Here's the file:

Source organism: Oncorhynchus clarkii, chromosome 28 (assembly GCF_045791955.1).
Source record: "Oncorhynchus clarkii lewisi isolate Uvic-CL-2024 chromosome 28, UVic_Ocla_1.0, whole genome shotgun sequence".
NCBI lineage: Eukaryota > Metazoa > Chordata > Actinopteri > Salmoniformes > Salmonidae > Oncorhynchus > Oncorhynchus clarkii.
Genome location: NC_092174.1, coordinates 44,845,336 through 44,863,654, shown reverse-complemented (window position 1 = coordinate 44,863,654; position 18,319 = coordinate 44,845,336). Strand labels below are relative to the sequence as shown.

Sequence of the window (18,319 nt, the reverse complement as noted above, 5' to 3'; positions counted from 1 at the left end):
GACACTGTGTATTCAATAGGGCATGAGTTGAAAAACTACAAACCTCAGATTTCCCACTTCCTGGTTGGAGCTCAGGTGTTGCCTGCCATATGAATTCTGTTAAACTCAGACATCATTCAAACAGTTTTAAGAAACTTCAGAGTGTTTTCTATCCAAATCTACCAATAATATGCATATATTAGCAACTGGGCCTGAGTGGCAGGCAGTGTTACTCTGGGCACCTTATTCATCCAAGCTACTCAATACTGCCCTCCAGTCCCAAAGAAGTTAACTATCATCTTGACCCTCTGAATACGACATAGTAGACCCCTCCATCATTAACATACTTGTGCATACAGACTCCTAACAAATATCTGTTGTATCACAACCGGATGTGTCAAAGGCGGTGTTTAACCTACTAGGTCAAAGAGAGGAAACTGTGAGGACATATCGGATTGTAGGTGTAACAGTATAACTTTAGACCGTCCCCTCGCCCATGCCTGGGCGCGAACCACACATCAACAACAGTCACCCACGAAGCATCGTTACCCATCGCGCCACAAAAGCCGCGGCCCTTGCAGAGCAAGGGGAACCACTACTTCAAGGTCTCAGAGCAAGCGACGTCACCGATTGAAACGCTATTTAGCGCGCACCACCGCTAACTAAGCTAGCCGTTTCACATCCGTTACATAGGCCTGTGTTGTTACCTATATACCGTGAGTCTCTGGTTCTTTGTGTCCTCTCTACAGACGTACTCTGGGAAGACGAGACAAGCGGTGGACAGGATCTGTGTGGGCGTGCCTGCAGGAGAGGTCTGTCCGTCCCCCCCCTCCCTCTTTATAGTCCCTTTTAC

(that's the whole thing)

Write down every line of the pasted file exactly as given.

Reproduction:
Source organism: Oncorhynchus clarkii, chromosome 28 (assembly GCF_045791955.1).
Source record: "Oncorhynchus clarkii lewisi isolate Uvic-CL-2024 chromosome 28, UVic_Ocla_1.0, whole genome shotgun sequence".
NCBI lineage: Eukaryota > Metazoa > Chordata > Actinopteri > Salmoniformes > Salmonidae > Oncorhynchus > Oncorhynchus clarkii.
Genome location: NC_092174.1, coordinates 44,845,336 through 44,863,654, shown reverse-complemented (window position 1 = coordinate 44,863,654; position 18,319 = coordinate 44,845,336). Strand labels below are relative to the sequence as shown.

Sequence of the window (18,319 nt, the reverse complement as noted above, 5' to 3'; positions counted from 1 at the left end):
GACACTGTGTATTCAATAGGGCATGAGTTGAAAAACTACAAACCTCAGATTTCCCACTTCCTGGTTGGAGCTCAGGTGTTGCCTGCCATATGAATTCTGTTAAACTCAGACATCATTCAAACAGTTTTAAGAAACTTCAGAGTGTTTTCTATCCAAATCTACCAATAATATGCATATATTAGCAACTGGGCCTGAGTGGCAGGCAGTGTTACTCTGGGCACCTTATTCATCCAAGCTACTCAATACTGCCCTCCAGTCCCAAAGAAGTTAACTATCATCTTGACCCTCTGAATACGACATAGTAGACCCCTCCATCATTAACATACTTGTGCATACAGACTCCTAACAAATATCTGTTGTATCACAACCGGATGTGTCAAAGGCGGTGTTTAACCTACTAGGTCAAAGAGAGGAAACTGTGAGGACATATCGGATTGTAGGTGTAACAGTATAACTTTAGACCGTCCCCTCGCCCATGCCTGGGCGCGAACCACACATCAACAACAGTCACCCACGAAGCATCGTTACCCATCGCGCCACAAAAGCCGCGGCCCTTGCAGAGCAAGGGGAACCACTACTTCAAGGTCTCAGAGCAAGCGACGTCACCGATTGAAACGCTATTTAGCGCGCACCACCGCTAACTAAGCTAGCCGTTTCACATCCGTTACATAGGCCTGTGTTGTTACCTATATACCGTGAGTCTCTGGTTCTTTGTGTCCTCTCTACAGACGTACTCTGGGAAGACGAGACAAGCGGTGGACAGGATCTGTGTGGGCGTGCCTGCAGGAGAGGTCTGTCCGTCCCCCCCCTCCCTCTTTATAGTCCCTTTTAC